This post may contains affiliate links for your convenience. If you make a purchase after clicking a link we may earn a small commission but it won’t cost you a penny more! Read our full disclosure policy here.
By Teresa Pitman
Animal Kingdom Lodge not only makes a great home base for guests exploring the parks, it’s well worth exploring all on its own – even if you aren’t staying there. With free tours and many daily activities, as well as African wildlife in the savannahs outside, you can have a full day of entertainment without spending a cent on park admissions.
Bulletin Boards in the lobby (on the same wall as the main entrance) and near the entrance to Boma will have updated lists of the activities for the day. While I’ve focused here on the events for adults, there are many possibilities for children – they can learn animal tracking, hear African folk tales and music, or do some crafts, for example.
Until I took the Art Tour with Kenneth, a Cast Member from Botswana, I didn’t realize how much authentic African art was displayed around the Animal Kingdom Lodge lobby. There are almost 400 pieces in the public areas and more than 4,000 items in the guest rooms. On the wall just inside the main door, for example, is a three-paneled carved stone wall-hanging with a sign encouraging guests to “please touch.” Kenneth explained to us that these panels would have been hung on the doors of a tribal chief’s home, and that people would touch them for good luck on arriving or leaving. More panels would be added as time went on, and the pictures illustrate local history or significant events.
Another example – in a glass case near the middle of the lobby you can find copper wires made into bracelets and artwork. These wires were left behind by western corporations building in Africa and the local communities turned them into wearable jewelry and used them as a form of money. Other glass cases display artwork with religious and spiritual significance. Kenneth also told us the story of the igele, a kind of large ceremonial mask which, in his words, is “as tall as a giraffe and as wide as an elephant.” This impressive piece is on display in the far end of the lobby.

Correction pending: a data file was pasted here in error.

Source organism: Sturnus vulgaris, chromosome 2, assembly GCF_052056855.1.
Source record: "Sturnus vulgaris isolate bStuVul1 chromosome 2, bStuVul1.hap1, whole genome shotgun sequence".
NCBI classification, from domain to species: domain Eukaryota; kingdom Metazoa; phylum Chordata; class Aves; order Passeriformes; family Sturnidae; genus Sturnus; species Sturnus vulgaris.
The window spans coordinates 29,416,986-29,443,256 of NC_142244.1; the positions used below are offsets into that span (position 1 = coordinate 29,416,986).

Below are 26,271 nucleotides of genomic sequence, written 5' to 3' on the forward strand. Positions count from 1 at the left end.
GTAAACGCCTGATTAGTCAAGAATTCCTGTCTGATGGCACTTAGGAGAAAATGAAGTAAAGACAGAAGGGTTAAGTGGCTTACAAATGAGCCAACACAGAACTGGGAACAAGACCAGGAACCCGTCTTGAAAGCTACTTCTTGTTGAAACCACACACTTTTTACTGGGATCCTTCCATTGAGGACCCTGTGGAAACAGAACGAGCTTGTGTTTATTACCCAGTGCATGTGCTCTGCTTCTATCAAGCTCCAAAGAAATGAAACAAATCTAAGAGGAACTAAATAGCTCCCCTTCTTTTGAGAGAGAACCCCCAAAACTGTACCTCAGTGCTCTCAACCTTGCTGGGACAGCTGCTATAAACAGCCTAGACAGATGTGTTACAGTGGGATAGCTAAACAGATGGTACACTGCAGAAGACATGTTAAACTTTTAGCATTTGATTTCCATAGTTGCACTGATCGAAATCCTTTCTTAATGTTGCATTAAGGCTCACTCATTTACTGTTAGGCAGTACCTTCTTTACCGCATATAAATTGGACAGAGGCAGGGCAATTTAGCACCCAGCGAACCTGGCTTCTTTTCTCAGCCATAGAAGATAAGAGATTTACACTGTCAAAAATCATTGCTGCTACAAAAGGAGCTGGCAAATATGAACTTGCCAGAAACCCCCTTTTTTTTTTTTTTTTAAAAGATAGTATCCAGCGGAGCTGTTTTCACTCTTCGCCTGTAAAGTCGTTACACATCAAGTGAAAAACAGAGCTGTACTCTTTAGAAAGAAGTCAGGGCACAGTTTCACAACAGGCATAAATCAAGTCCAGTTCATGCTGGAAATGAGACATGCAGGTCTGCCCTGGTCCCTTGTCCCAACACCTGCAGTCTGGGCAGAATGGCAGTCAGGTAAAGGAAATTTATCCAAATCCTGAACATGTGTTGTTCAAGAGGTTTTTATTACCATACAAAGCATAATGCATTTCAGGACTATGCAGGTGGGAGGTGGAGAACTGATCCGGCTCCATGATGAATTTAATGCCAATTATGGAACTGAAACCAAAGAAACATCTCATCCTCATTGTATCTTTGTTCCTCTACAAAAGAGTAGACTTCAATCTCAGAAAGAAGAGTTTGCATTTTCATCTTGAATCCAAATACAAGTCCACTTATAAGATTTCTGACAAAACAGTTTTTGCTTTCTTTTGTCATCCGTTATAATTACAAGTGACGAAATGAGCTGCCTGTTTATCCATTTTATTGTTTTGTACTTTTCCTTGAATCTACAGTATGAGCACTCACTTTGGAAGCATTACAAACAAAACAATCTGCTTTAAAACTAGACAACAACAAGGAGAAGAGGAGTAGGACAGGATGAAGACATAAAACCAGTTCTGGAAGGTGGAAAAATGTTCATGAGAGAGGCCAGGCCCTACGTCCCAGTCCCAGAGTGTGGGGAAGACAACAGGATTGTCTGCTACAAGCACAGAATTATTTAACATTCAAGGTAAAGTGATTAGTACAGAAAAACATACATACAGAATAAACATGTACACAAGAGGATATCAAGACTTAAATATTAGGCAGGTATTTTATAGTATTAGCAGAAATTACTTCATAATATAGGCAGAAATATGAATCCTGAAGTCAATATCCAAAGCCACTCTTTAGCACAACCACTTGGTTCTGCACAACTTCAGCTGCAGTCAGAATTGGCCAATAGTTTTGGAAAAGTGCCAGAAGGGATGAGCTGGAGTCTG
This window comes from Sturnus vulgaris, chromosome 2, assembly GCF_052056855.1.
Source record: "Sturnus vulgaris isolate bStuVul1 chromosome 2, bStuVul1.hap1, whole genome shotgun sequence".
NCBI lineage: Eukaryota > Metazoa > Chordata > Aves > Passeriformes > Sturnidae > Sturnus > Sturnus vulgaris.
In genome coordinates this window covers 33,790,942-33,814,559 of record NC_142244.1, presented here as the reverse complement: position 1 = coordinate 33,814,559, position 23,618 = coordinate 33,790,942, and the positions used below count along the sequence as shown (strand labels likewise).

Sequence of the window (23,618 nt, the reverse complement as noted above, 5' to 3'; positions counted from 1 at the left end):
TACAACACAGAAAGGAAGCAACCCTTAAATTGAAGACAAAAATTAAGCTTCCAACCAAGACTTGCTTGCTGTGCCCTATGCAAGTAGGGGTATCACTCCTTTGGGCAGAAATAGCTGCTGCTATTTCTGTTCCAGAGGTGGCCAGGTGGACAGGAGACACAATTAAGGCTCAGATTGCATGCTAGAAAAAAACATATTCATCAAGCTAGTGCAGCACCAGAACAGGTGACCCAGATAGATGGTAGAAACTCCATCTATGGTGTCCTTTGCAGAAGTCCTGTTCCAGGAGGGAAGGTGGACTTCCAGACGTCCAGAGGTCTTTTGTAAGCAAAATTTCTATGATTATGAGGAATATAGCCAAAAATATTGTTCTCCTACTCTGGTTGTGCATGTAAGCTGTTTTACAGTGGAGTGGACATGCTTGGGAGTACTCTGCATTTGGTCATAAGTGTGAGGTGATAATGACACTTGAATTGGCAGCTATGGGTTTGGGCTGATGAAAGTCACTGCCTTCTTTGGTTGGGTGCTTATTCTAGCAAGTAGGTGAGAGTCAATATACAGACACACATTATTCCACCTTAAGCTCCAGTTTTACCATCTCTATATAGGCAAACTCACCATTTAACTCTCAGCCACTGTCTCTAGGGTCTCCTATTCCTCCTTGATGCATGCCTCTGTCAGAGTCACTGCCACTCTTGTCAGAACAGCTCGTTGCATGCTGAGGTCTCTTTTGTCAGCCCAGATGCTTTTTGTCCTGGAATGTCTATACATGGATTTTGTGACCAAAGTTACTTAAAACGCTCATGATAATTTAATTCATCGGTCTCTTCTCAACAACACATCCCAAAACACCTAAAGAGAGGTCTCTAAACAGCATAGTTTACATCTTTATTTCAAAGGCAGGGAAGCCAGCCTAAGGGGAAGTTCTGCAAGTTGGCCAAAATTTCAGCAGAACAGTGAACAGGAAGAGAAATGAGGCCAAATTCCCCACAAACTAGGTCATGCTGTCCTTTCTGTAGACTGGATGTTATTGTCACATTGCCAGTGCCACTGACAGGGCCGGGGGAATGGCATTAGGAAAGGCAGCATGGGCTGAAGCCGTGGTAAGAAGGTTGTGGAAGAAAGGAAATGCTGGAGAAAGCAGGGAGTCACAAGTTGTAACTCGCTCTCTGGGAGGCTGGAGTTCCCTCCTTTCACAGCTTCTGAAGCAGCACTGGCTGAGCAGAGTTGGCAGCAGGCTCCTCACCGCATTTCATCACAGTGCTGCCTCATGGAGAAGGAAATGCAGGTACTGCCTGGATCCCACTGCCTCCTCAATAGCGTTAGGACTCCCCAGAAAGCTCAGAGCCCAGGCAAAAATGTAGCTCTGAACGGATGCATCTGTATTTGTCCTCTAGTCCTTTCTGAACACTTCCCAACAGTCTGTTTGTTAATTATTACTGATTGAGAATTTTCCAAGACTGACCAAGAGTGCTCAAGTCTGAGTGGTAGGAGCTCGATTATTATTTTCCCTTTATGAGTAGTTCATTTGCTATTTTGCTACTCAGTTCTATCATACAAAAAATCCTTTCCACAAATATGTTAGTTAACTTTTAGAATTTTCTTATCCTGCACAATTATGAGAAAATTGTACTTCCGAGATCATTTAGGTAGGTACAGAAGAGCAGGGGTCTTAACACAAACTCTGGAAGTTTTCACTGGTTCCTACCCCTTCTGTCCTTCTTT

For another view of Africa, the Sunset Savannah room has a collection of photos and African artifacts from the collection of a remarkable couple – Osa and Martin Johnson. Osa married Martin when she was just a teenager and accompanied him on his travels through Africa where he filmed and photographed the people and the wildlife. Their story is told in her autobiography “I Married Adventure” – you can buy a copy of the book in the Zawadi Marketplace (where you can while away some more time just browsing through the merchandise).
After you’ve feasted your eyes on the art of Animal Kingdom Lodge, you may be ready for another kind of feasting. A free Culinary Tour is offered daily in the late afternoon (check the notice board to confirm times). Our guide, Moty, took us first to Jiko, where a cast member explained the design of the restaurant and some of the specialty items on the menu. She mentioned that they are also proud of their vegetarian options and that Jiko is listed on many vegetarian websites. We were given some dips and breads to taste as we listened and asked our questions.
Across the hall, at Boma, we had a tour of the buffet, again with explanations about the contents of each dish and its origins. Boma is also an excellent choice for vegetarians with a number of meatless options – but the carnivores among us are not excluded as several meats with some unusual sauces are also offered. Our tour ended with some very tasty dessert samples.
A great way to end your day at Animal Kingdom Lodge is to spend some time watching the animals in the savannahs from one of the outlook areas. Cast members will be happy to answer your questions about the wildlife and at night may have night-viewing binoculars you can use.
We all know that Disney is an expert at bringing a theme to life, but I think the company truly outdid itself in Animal Kingdom Lodge.